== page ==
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Van De Maar Papers (Feature)

Opening July 9, Ratcatch Theatre Company’s debut production promises to be a real spectacle.

‘Ratcatch is a development output for those who don’t have a voice… for theatre that currently isn’t being done right now in the independent sector,’ Camilla Turnbull and Alexander Lee-Rekers informed me early on in our conversation.

It’s certainly a bold claim to make by the leaders of the newly-formed group. Although both are seasoned in the arts scene – coming from film and theatre production backgrounds – it is from the untried and untested nature of their new venture that such boldness arises. July is a busy time in the Sydney theatre calendar with numerous opportunities to engage with a variety of performances and performance styles, right from high-profile Sydney Theatre Company openings to the Bondi Feast and down.

So what is it about their production of Van De Maar Papers that stands out?

‘Its cast, its buoyancy, and its breakdown of integrity,’ the duo dutifully inform me.

Written by Lee-Rekers and directed by Turnbull, Van De Maar Papers concerns the legacy of wealthy but unlikeable industrialist Levi Van De Maar as espoused in his will and his widow beneficiary Christine (Lucy Miller), who delegates a series of related tasks to their incompetent grandson Frank (Simon Thomson). In completing these tasks, Frank makes an unfortunate discovery that forces all characters involved to reconsider their perceptions of one’s ability to control their own legacy, the death of the patriarchy, and the crumbling of once-solid power structures.

‘Lucy Miller [who plays the lead role] has been with this play throughout its development and we’re super excited to see her on stage. She works together with Thomson incredibly well; their relationship has blossomed beautifully as actors,’ Turnbull tells me.

‘What Lucy does with the character who has a sour representation yet also a sense of humanity gives the audience the sense of a double standard. It’s seen in the back of her character like armour every day,’ Lee-Rekers adds.

‘Terry Serio [as Ron Huck] has been a charmer from day one – I feel in my heart this character has been written for him somehow,’ they continue.

But there’s not only much to expect from the show’s two leads.

‘It was interesting sorting out the Attendants roles,’ Lee-Rekers states, referring to the ensemble of Melissa Hume, Tom Matthews, Sophie Strykowsi, and Jessie Lancaster.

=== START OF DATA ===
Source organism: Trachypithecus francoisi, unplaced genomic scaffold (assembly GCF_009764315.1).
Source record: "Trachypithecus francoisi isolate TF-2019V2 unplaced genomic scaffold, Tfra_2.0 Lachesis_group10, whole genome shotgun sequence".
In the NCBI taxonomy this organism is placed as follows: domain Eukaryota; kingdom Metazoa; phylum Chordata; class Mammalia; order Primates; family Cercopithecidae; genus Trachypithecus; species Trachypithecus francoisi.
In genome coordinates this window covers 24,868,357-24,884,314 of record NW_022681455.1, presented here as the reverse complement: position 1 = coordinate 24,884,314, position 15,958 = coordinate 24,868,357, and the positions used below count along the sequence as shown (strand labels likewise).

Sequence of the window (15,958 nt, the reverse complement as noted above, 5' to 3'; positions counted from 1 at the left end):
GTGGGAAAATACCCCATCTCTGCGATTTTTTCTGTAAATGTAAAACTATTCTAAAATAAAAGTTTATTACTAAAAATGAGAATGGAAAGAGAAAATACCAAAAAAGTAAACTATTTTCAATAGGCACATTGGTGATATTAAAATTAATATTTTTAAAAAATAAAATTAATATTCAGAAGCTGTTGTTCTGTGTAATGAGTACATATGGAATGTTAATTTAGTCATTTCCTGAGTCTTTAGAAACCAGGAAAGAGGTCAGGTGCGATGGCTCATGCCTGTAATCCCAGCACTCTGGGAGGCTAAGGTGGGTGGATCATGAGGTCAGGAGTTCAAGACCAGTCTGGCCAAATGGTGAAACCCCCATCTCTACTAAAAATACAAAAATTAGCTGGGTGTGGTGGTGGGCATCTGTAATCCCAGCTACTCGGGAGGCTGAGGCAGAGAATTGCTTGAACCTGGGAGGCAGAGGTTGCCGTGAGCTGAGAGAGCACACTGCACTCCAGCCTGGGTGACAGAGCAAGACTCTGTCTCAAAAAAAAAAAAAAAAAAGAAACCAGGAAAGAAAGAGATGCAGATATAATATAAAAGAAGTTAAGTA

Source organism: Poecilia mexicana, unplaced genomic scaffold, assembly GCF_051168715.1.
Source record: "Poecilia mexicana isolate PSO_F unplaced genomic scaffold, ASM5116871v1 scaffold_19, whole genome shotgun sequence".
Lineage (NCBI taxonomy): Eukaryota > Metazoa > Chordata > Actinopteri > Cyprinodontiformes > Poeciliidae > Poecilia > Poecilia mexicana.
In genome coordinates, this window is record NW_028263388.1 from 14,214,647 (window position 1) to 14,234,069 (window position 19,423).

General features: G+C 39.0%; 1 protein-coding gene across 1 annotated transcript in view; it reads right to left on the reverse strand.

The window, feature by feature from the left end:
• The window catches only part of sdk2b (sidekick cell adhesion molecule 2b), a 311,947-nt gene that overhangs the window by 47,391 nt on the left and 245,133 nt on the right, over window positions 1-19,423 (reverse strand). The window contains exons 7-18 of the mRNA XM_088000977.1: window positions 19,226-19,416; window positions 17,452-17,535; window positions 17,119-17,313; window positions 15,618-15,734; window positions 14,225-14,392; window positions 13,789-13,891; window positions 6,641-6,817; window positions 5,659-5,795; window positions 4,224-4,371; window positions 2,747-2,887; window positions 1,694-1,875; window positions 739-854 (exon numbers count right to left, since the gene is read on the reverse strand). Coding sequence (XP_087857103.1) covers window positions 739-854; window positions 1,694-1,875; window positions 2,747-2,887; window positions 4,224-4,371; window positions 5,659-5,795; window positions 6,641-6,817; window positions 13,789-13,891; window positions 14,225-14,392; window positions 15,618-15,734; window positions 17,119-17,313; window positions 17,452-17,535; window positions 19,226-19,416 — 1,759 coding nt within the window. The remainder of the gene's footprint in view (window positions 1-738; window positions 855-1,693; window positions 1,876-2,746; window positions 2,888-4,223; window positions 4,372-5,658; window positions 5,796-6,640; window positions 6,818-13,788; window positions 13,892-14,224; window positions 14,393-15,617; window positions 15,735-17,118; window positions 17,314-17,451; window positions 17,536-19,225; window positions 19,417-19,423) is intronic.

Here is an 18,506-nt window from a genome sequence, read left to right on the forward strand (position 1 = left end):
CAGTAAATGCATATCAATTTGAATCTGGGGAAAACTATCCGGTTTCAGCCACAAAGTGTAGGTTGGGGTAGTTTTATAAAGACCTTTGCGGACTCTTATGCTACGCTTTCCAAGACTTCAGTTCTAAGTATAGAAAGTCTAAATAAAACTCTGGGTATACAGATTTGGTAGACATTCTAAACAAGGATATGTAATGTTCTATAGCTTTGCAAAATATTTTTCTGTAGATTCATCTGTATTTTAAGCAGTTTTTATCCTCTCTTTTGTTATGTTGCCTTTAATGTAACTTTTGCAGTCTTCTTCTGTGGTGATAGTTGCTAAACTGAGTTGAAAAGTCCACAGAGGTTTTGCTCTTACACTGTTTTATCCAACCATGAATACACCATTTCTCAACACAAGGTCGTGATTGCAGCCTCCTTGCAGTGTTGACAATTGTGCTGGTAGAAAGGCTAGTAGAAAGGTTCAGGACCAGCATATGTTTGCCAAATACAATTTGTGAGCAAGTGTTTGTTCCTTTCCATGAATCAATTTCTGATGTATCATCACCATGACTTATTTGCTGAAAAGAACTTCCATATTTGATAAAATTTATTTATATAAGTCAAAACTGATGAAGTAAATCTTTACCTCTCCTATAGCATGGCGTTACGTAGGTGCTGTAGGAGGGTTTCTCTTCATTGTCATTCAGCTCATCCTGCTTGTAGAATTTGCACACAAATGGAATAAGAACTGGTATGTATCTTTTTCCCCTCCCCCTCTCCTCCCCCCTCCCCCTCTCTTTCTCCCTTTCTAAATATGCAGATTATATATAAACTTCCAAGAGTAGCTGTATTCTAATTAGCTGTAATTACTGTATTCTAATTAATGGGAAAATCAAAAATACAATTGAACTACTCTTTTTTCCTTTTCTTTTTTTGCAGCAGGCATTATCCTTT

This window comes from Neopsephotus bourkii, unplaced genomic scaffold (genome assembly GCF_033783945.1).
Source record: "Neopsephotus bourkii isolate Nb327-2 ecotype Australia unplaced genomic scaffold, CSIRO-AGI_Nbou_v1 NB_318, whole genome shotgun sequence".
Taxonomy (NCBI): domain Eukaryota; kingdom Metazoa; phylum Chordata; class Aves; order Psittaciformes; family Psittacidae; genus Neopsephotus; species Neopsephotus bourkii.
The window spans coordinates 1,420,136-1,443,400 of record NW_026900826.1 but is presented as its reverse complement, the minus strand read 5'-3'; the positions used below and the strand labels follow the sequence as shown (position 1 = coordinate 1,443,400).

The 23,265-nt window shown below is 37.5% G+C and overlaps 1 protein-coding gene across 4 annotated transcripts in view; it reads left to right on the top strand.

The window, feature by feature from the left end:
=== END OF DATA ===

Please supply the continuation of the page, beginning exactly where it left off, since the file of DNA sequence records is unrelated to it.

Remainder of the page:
‘All come from extremely different [theatrical] backgrounds and combining their unique styles of performance into one language was a challenge.’

‘[In rehearsal] we’d focus on the leads and bring them in for character work and improvisation. It was like working with two separate plays, but bringing the two groups together and allowing them to blur and clash has been exciting to watch.’

Such dynamism is reflected in the performance’s experimentation with form and use of their performance space, Newtown’s much-loved Old 505 theatre.

‘At the root of the play there’s an absurd element to it – an element of farce that gives it an interesting rhythm and style that we can’t quite compare to anything else,’ Lee-Rekers states.

‘The world the characters inhabit is very strange, where the emotions and feelings are very real. There are never any cheap shots, any moments that don’t have truth.’

‘That’s why space is very important,’ Camilla responds.

Van De Maar Papers has an ethereal sense of space, and we’ve used the Old 505 to keep the play at a known time and place whilst also granting the audience a level of agency in terms of where their opinions are in relation to what is going on.’

Ultimately, though, it is an understanding of integrity that the two wish to imbue in this work.

‘Whatever [the audience] take is theirs, but integrity is what has rung true for me. Real ethical integrity [I mean] – how you wish to walk through life. [And that’s seen] in the real and unreal worlds, the concept of the muse, and the ideas of deep crushing loneliness and inspiration,’ Turnbull explains.

‘Integrity is also the thing for me,’ Lee-Rekers says.

‘The play shows the manifestations of the absolute best and worst actions, our obligations to family, and this question of what we leave behind after we die.’

Van De Maar Papers bears a resemblance to my grandfather – who maybe isn’t a big part of me now, but here I am writing this play about legacy.’

Whilst an immersive museum of intimacy that incorporates elements of performance and multimedia awaits for Ratcatch, known as INTIMET, the company has its sails firmly set on its upcoming show and its audience.

‘We hope you enjoy it, and find it something you can truly engage with,’ Lee-Rekers concludes.

‘We want people to let us know their thoughts and, most importantly, how we can keep making this company relevant to our audience’s needs.’

Van De Maar Papers plays at the Old 505 from 9-20 July.

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